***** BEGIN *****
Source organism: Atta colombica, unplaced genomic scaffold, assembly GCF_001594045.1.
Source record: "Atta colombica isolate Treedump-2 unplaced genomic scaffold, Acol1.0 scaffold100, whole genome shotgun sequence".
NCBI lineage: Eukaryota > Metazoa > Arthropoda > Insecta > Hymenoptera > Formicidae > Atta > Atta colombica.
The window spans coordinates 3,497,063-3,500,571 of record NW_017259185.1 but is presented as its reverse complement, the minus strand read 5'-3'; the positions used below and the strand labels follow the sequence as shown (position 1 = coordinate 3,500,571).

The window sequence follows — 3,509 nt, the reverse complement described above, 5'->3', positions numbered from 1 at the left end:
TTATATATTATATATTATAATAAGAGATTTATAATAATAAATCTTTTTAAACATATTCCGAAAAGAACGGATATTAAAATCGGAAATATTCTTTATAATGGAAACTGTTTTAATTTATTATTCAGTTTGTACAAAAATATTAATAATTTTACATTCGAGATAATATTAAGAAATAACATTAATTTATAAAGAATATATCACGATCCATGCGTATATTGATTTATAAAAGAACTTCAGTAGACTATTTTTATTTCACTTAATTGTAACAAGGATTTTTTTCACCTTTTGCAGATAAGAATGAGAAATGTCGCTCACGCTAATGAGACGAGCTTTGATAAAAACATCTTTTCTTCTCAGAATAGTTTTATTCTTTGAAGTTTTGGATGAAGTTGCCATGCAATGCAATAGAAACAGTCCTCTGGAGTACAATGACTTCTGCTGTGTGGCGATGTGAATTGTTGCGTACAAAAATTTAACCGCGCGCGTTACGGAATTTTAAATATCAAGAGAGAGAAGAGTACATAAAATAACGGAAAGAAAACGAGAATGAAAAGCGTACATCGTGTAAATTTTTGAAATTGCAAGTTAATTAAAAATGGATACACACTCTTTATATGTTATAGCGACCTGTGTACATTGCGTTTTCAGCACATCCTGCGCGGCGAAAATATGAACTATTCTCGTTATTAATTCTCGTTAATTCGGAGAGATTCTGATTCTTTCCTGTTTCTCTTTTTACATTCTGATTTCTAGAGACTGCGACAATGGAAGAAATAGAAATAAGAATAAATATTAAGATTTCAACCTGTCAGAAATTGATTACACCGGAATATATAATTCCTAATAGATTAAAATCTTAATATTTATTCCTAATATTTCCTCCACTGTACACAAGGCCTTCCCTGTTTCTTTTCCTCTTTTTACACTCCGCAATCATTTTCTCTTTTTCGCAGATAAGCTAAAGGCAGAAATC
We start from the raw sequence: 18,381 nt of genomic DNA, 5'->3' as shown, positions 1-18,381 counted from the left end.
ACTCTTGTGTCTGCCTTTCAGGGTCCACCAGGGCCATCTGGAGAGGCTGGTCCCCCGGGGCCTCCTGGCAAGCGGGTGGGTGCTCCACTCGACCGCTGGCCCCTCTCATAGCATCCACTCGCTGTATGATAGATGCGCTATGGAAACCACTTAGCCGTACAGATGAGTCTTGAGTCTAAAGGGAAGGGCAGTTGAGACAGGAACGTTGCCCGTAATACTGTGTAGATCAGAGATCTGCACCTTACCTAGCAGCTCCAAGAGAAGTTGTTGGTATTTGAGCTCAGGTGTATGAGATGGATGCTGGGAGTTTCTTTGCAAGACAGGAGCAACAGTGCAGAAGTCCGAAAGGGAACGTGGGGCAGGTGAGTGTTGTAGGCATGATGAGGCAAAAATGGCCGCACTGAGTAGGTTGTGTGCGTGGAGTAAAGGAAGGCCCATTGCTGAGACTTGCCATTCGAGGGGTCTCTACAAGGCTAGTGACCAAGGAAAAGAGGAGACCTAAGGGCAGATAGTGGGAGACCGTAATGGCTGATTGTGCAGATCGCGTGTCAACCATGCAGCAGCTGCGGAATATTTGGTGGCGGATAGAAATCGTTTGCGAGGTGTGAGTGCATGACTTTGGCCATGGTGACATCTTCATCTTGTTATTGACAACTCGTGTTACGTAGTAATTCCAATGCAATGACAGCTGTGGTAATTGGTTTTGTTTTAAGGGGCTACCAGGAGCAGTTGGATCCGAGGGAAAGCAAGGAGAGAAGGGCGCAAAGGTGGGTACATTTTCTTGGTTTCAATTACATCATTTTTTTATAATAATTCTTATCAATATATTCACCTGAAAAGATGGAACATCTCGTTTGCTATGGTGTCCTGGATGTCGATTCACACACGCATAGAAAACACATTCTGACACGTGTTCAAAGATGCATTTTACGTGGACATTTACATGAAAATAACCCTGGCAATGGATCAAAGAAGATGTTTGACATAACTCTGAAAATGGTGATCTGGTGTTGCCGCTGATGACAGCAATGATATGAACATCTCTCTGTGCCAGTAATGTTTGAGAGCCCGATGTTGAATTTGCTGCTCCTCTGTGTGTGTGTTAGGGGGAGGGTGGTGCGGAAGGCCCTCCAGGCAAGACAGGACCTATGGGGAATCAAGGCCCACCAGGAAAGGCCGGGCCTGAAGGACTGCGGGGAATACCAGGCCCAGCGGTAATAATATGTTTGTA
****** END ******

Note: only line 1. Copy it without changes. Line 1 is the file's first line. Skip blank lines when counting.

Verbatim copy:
Source organism: Atta colombica, unplaced genomic scaffold, assembly GCF_001594045.1.